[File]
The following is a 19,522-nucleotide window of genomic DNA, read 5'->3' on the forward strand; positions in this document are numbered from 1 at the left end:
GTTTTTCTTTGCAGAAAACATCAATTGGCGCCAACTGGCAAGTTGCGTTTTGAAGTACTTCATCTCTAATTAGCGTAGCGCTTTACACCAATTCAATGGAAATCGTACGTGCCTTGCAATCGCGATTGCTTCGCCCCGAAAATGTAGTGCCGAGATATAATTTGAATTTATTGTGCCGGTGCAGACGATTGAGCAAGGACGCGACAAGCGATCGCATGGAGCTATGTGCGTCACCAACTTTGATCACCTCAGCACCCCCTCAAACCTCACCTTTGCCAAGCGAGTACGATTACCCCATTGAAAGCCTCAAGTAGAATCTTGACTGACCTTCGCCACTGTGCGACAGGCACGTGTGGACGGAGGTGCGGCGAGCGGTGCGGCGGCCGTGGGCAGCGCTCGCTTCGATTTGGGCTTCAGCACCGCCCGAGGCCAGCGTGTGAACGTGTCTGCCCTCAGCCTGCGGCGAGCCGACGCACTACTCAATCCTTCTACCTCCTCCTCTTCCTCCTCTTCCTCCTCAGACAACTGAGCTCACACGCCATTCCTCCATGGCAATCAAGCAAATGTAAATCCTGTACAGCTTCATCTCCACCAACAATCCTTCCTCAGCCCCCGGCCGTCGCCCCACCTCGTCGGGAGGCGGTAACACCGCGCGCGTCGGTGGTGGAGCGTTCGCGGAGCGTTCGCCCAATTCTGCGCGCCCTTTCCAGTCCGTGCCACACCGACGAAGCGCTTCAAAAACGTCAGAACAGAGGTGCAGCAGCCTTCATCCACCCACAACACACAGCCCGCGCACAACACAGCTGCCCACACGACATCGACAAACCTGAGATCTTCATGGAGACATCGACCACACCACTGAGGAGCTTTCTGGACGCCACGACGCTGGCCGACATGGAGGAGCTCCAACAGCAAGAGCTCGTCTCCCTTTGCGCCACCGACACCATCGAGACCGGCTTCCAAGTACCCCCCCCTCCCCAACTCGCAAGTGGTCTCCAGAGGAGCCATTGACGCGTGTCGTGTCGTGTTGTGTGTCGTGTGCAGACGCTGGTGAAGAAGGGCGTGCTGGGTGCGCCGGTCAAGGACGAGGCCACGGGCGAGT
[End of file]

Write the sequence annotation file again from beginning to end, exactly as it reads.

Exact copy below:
The following is a 19,522-nucleotide window of genomic DNA, read 5'->3' on the forward strand; positions in this document are numbered from 1 at the left end:
GTTTTTCTTTGCAGAAAACATCAATTGGCGCCAACTGGCAAGTTGCGTTTTGAAGTACTTCATCTCTAATTAGCGTAGCGCTTTACACCAATTCAATGGAAATCGTACGTGCCTTGCAATCGCGATTGCTTCGCCCCGAAAATGTAGTGCCGAGATATAATTTGAATTTATTGTGCCGGTGCAGACGATTGAGCAAGGACGCGACAAGCGATCGCATGGAGCTATGTGCGTCACCAACTTTGATCACCTCAGCACCCCCTCAAACCTCACCTTTGCCAAGCGAGTACGATTACCCCATTGAAAGCCTCAAGTAGAATCTTGACTGACCTTCGCCACTGTGCGACAGGCACGTGTGGACGGAGGTGCGGCGAGCGGTGCGGCGGCCGTGGGCAGCGCTCGCTTCGATTTGGGCTTCAGCACCGCCCGAGGCCAGCGTGTGAACGTGTCTGCCCTCAGCCTGCGGCGAGCCGACGCACTACTCAATCCTTCTACCTCCTCCTCTTCCTCCTCTTCCTCCTCAGACAACTGAGCTCACACGCCATTCCTCCATGGCAATCAAGCAAATGTAAATCCTGTACAGCTTCATCTCCACCAACAATCCTTCCTCAGCCCCCGGCCGTCGCCCCACCTCGTCGGGAGGCGGTAACACCGCGCGCGTCGGTGGTGGAGCGTTCGCGGAGCGTTCGCCCAATTCTGCGCGCCCTTTCCAGTCCGTGCCACACCGACGAAGCGCTTCAAAAACGTCAGAACAGAGGTGCAGCAGCCTTCATCCACCCACAACACACAGCCCGCGCACAACACAGCTGCCCACACGACATCGACAAACCTGAGATCTTCATGGAGACATCGACCACACCACTGAGGAGCTTTCTGGACGCCACGACGCTGGCCGACATGGAGGAGCTCCAACAGCAAGAGCTCGTCTCCCTTTGCGCCACCGACACCATCGAGACCGGCTTCCAAGTACCCCCCCCTCCCCAACTCGCAAGTGGTCTCCAGAGGAGCCATTGACGCGTGTCGTGTCGTGTTGTGTGTCGTGTGCAGACGCTGGTGAAGAAGGGCGTGCTGGGTGCGCCGGTCAAGGACGAGGCCACGGGCGAGT